Viewpoint: Why Socially Responsible Investing Is Not for Me
Once a financial backwater, socially responsible investing is now a virtual tidal wave. Over the four-year period that ended in 2016, the amount invested in the U.S. using professional management that considers environmental, social and corporate-governance issues–ESG, for short–grew from $1.4 trillion to $8.1 trillion. About one-fifth of all assets under management in the U.S. now include some ESG component, according to the Forum for Sustainable and Responsible Investment, and some 500 mutual and exchange-traded funds now practice some form of socially conscious investing.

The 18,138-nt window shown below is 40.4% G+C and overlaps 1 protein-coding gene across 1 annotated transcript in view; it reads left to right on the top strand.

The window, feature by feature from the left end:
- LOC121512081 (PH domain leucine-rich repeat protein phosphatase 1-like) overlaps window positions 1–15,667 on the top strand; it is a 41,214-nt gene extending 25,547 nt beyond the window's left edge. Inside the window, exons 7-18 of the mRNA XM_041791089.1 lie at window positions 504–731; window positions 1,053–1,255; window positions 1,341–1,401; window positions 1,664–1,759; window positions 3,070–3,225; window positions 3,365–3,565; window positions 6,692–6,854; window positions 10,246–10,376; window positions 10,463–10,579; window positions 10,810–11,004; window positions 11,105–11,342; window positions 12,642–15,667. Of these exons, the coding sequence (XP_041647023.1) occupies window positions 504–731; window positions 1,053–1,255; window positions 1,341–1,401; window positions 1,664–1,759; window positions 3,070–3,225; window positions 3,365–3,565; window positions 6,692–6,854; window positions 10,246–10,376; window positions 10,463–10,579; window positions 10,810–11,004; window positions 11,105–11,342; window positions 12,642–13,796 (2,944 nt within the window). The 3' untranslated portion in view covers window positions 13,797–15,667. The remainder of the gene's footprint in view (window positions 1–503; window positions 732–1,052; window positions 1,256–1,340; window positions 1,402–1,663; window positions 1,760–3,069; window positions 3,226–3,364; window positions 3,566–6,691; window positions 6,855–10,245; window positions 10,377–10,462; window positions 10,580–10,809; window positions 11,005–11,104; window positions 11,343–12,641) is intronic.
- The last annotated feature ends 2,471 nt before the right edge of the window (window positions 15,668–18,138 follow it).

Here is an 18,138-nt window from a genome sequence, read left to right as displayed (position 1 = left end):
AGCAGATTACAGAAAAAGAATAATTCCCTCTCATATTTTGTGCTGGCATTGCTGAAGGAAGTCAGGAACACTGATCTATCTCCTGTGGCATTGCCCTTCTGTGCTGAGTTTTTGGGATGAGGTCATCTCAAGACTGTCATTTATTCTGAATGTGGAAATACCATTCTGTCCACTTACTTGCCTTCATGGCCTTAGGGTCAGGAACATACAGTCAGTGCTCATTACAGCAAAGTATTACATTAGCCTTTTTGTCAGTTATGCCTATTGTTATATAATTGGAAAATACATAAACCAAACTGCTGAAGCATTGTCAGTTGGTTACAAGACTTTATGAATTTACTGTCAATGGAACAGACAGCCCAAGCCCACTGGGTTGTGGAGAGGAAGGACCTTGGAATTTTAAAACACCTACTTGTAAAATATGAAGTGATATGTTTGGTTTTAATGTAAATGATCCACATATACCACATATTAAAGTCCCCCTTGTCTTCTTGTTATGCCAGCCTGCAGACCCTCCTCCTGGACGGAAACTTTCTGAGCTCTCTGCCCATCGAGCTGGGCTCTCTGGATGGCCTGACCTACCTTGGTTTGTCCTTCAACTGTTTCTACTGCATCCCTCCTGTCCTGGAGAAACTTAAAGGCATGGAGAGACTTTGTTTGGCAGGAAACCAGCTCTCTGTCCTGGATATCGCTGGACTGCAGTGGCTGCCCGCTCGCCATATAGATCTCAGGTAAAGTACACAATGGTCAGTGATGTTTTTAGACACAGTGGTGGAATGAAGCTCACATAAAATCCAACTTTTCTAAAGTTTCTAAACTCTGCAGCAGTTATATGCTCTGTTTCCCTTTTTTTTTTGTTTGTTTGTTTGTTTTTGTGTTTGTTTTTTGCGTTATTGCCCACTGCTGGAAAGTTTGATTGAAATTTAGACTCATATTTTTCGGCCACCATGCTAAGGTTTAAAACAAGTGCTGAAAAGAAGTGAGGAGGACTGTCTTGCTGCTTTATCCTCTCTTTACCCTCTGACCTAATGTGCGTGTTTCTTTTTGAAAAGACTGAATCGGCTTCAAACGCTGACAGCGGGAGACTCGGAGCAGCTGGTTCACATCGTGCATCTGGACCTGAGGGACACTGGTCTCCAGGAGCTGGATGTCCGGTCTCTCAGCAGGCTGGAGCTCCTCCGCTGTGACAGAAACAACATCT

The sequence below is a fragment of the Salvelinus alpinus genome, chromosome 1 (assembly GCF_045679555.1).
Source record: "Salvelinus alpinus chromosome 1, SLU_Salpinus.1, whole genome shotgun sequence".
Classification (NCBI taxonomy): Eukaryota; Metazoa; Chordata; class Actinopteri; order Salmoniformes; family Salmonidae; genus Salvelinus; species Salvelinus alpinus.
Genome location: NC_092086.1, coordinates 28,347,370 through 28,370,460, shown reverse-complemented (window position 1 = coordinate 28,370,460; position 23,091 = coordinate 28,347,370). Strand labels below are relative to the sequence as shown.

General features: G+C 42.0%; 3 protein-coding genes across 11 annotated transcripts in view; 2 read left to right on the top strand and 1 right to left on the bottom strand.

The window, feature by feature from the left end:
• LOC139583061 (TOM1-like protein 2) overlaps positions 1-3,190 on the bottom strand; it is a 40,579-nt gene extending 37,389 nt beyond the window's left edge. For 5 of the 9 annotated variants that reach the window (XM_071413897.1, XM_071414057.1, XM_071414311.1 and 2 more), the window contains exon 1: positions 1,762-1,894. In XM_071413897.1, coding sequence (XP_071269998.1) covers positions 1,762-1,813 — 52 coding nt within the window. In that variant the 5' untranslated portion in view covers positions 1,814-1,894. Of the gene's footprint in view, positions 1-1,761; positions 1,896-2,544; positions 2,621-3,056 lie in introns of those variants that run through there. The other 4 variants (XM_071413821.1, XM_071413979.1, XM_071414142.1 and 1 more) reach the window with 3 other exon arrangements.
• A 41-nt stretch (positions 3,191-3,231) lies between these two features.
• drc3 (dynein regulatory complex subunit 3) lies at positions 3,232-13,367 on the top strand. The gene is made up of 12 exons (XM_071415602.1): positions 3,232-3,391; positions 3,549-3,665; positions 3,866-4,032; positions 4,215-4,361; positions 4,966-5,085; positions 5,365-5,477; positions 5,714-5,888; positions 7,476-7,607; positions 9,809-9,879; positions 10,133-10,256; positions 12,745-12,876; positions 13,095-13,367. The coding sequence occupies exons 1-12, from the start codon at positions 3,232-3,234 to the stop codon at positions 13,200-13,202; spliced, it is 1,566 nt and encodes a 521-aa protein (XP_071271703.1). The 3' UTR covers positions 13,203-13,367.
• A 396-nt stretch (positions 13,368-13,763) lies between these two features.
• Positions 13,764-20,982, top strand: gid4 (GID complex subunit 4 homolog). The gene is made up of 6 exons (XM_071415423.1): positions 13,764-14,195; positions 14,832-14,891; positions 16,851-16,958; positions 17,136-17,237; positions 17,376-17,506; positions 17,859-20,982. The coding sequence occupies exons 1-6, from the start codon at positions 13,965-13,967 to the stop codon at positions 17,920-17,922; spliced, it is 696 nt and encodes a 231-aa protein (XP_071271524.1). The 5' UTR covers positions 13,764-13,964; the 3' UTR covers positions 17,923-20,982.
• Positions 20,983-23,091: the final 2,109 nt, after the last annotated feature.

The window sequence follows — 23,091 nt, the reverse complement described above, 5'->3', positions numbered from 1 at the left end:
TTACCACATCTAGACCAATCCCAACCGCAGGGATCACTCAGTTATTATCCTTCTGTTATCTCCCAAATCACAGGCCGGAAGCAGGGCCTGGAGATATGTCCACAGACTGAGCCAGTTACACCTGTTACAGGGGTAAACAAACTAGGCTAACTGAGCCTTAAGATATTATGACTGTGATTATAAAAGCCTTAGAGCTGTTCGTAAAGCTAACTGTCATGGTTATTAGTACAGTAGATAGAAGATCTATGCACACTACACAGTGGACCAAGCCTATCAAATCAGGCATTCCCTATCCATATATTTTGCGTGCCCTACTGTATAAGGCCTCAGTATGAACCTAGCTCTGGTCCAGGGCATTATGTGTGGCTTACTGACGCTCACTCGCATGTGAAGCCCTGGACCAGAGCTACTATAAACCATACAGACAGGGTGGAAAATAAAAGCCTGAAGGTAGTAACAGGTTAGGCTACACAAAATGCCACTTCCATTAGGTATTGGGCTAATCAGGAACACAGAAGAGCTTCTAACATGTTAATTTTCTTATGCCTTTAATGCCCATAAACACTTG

Calvert Research and Management, which got started in SRI in 1976 with a portfolio that avoided companies that were doing business in apartheid-era South Africa, now has 26 funds, including such specialty products as Calvert Global Water A. Pax World was cofounded in 1971 by a United Methodist official to “allow churches to invest their money in harmony with their message” and now has 11 funds. Among them is Pax Ellevate Global Women’s Index, which gives greater weighting in its portfolio to companies with high female representation on corporate boards and in management. One of the largest ESG-oriented ETFs is iShares MSCI ACWI Low Carbon Target ETF, which invests in companies all over the world with low carbon emissions.